As a cherry on the sundae of a wonderful week, I received an advance reader copy of After the Wedding by Courtney Milan, in exchange for an honest review. I can say honestly that I love it. I love Camilla and Adrian.
Happily ever after is built into the genre, it is a given. We know before we open the book that Camilla and Adrian will fall in love. The joy of reading Romance is seeing exactly how the author takes us down this familiar path. Courtney Milan gives us two lovely characters, a cause worth fighting for, and supporting characters who add levity to the proceedings. In After the Wedding Camilla and Adrian are forced into matrimony by two unscrupulous clergymen at gunpoint. Having been passed around like an unwanted package since she was 12, Camilla is desperate, almost penniless and homeless, as she follows her unwilling husband down a dark road. Adrien, trying to gain his uncle’s public acknowledgment and run a business, has no time for an unwanted wife. The two take a leap of faith in each other and become partners and then friends in a quest for an annulment. The annulment becomes a vehicle for taking back their dignity, their right to choose and be chosen, and justice.
If the Brothers Sinister series was about women finding the strength to be themselves, and to stand up for themselves, the Worth Saga (so far two novels and a novella) is about people finding their worth and understanding that they deserve to be loved just as they are: even having made mistakes, even being poor, even being black, even being queer. Camilla has been made to feel small and unlovable, and yet she retains her courage and ability to hope. Adrian, a black British man, is often viewed with suspicion by people who assume his blackness equals foreignness, and yet he retains the ability to be generous and to trust in others. This is the true strength of Milan’s writing, her books are about something, and they are about something that matters greatly both to her characters and her readers alike.
Adrian and Camilla are well matched. As they fall in love (not so slowly), they bring out the best in each other and give us some excellent pining, longing and sexual tension. Like all Milan couples, they see each other where other, less observant people have not.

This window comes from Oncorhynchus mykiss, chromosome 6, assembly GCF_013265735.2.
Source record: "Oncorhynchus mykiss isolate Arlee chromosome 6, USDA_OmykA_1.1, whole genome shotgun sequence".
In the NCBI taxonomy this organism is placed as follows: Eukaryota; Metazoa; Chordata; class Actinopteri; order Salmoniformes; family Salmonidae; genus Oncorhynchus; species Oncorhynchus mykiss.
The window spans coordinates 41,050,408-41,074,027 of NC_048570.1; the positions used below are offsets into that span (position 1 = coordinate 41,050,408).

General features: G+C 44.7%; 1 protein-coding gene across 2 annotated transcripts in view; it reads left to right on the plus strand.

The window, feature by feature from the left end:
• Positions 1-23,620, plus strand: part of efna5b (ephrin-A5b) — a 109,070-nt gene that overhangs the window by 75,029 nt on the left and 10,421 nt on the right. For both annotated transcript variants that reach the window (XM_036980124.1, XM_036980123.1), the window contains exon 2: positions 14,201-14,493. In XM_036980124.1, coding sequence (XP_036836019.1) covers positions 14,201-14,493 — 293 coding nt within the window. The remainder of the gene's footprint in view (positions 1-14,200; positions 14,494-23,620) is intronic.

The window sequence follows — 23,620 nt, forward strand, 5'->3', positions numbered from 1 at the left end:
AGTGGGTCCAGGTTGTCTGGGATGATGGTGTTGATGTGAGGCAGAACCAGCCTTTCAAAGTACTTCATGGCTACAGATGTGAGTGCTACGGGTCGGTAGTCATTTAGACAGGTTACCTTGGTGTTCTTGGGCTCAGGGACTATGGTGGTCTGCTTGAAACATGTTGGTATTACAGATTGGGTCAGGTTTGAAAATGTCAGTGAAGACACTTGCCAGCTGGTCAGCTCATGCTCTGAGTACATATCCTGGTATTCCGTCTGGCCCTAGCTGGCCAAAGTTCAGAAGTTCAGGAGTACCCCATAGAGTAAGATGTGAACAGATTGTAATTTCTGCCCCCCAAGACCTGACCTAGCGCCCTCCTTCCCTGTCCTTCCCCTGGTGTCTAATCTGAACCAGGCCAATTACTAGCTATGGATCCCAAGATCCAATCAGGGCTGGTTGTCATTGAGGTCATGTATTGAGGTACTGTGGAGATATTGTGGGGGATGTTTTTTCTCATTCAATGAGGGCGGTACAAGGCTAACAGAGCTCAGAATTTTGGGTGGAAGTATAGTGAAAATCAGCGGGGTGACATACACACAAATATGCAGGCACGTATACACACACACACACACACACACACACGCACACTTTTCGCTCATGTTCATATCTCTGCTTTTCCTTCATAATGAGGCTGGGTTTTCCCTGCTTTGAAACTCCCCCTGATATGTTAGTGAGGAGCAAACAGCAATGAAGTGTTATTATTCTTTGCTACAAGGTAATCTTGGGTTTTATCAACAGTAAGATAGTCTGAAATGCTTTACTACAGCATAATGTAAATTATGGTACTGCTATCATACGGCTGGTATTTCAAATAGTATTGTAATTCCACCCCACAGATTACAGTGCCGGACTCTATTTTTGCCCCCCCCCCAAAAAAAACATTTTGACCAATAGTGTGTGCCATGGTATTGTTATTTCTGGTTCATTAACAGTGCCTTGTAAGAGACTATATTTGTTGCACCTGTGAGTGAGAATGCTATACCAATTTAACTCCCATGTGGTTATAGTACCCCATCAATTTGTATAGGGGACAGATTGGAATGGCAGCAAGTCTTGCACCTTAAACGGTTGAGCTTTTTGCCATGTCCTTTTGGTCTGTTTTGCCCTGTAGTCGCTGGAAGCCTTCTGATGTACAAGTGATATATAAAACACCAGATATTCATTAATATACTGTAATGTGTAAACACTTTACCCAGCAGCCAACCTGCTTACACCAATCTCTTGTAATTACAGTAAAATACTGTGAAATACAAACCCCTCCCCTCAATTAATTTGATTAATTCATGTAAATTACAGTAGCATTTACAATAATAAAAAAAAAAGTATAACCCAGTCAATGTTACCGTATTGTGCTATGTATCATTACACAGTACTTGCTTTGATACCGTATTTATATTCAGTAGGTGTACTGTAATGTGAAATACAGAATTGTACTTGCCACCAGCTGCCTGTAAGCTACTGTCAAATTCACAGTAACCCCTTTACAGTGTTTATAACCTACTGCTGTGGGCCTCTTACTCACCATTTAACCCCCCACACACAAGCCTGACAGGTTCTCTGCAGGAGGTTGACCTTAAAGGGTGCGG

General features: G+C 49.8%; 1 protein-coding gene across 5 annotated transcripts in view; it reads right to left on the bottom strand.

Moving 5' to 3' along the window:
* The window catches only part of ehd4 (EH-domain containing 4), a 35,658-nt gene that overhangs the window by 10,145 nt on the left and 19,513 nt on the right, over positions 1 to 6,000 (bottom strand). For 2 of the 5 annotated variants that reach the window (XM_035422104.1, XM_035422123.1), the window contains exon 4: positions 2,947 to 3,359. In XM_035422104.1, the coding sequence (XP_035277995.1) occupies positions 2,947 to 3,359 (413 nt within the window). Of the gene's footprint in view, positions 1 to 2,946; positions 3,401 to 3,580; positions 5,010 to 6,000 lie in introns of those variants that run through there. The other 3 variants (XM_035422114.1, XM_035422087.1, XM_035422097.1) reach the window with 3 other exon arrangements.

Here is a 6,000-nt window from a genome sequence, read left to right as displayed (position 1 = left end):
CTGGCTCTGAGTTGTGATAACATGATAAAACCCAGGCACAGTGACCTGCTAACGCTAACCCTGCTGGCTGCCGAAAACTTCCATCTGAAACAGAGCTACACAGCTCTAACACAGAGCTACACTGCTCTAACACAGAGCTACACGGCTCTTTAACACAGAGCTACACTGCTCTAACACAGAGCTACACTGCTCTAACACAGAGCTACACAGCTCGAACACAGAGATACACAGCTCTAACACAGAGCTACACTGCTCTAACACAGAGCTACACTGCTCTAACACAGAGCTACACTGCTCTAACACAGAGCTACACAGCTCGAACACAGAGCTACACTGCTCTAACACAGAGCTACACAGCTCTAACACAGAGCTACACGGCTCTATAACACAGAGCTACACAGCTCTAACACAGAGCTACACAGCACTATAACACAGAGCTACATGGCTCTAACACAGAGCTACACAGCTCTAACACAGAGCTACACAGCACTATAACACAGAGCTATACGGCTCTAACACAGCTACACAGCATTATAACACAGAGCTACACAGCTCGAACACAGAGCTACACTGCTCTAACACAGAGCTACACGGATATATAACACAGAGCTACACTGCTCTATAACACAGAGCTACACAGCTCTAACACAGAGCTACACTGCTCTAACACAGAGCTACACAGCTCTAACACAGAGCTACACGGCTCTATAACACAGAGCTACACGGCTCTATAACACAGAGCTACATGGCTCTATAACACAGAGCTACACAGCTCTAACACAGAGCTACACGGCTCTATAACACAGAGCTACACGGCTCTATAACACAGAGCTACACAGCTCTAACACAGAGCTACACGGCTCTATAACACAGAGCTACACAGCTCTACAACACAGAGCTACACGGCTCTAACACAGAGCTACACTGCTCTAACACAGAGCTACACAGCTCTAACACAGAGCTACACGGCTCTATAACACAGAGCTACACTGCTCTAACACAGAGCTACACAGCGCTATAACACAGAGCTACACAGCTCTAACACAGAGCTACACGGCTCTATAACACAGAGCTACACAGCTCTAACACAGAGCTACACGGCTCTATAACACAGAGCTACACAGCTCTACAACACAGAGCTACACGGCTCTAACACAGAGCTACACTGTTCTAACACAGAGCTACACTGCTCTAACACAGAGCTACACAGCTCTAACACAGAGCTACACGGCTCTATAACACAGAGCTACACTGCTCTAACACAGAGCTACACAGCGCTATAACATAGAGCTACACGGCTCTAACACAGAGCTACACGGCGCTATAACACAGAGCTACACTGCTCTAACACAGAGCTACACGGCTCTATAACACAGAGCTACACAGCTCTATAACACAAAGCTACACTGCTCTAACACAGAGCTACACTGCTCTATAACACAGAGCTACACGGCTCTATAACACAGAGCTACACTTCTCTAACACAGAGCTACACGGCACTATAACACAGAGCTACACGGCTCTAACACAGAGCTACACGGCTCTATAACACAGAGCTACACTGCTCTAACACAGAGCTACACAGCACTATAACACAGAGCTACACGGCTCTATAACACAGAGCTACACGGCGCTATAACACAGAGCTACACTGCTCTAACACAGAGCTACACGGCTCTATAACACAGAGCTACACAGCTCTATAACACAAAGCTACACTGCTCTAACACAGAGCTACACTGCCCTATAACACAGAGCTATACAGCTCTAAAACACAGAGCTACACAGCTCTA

“There.” She took a bite of the concoction. “It’s not bad. The vinegar of the potato balances the tastelessness of the soup.”
When he raised an eyebrow, she reached across the table and filled his spoon. He took one sip, made a face, and shook his head.
“Well, I’ve learned something about you. You’re one of those people who can find the good in anything, aren’t you?”
Milan has always been at the feminist forefront of the evolution of the romance genre. She is passionate about dismantling patriarchy and white supremacy. Diversity in romance writers and characters has been an ongoing conversation in Romancelandia. Great Britain is the most common setting for historical romance, and most historical romances reinforce the perception that pre-Twentieth Century Britain was all white. Most historical romances focus on the very wealthy and aristocratic, while ignoring the ugly ways Britain made it’s wealth. After the Wedding is not a “very special episode” romance. This book is not built to solely or completely address diversity or the realities of women’s lives in 19th century Britain. It does those things and alludes to the messy reality of history through telling the story of Camilla and Adrian’s romance.
By the end of the book I was emotionally satisfied enough to leave Camilla and Adrian to their happily ever after, intrigued by where Milan is taking the youngest Worth sister, Theresa, and desperately awaiting Greyson’s story. Milan’s passion and rage against injustice gives After the Wedding an illuminating fire. As much as I loved Camilla and Adrian, it falls just short of being a classic. It is a very good book that I will gladly reread, but maybe not as often as I reread A Kiss For Midwinter.
A very special thank you to faintingviolet for giving my review a good edit.